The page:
…[I]n June 1987 … Noriega's former chief of staff, Colonel Roberto Diaz Herrera (forced into retirement), stated that Noriega had fixed the 1984 election and ordered Spadafora's killing. He also implicated Noriega in the death of [former Panama President] Torrijos. Middle-class Panamanians organized street demonstrations, demanding his ouster. Noriega responded by declaring a national emergency. He suspended constitutional rights, closed newspapers and radio stations, and drove his political enemies into exile. A special riot squad— nicknamed "the Dobermans"—laid siege to the home of Diaz Herrera, who was captured and compelled to recant. Church leaders, businessmen, and students organized into the National Civil Crusade, dressed in white, and went into the streets banging pots and pans. The riot squads dispersed them. By now Americans were outraged, and in June 1987 the U.S. Senate called for Noriega's removal. Noriega retaliated by removing police protection from the U.S. embassy. A pro-Noriega mob attacked the building and caused $100,000 in damages.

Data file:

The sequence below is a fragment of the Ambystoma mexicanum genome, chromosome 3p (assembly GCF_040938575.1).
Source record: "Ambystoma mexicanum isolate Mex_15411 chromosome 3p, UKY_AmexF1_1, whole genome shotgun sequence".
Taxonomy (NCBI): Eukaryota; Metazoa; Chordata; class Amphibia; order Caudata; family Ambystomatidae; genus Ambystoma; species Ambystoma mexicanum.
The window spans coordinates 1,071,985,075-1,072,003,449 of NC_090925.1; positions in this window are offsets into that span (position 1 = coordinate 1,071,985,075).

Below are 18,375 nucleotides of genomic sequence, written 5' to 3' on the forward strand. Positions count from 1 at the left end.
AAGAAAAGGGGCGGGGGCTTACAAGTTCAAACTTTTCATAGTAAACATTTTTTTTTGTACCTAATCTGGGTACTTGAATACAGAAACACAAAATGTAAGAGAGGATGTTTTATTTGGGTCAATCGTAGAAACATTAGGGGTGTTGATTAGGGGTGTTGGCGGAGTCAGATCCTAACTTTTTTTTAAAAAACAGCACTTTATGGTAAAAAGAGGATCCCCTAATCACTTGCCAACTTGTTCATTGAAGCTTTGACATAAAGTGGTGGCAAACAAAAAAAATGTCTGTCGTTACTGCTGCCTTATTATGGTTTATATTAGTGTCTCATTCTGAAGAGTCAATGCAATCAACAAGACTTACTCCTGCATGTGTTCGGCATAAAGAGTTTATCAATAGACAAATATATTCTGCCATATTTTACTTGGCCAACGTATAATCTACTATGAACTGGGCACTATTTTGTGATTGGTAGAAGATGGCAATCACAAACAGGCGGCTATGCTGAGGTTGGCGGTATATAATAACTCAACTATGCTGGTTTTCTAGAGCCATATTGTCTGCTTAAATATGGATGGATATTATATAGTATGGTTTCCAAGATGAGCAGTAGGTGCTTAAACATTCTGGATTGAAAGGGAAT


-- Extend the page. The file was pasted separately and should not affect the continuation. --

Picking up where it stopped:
[Later, ] the United States [with George H.W. Bush as President] launched a full-scale attack (Operation Just Cause) with 24,000 troops on December 20, 1989. [Noriega surrendered and was put on trial in the U.S. for cocaine trafficking, racketeering and money laundering]

Latin American Dictators and Transitional Justice Role Play

Directions: You are a tribunal of the International Criminal Court. You have been tasked with the role of deciding whether the Latin American Dictator you have been assigned should be charged for any crimes, and what the punishment should be. Read the article about your dictator and answer the questions below.

  1. Who is the dictator you are reading about?_____________________________

  2. What country did this dictator rule?_________________________________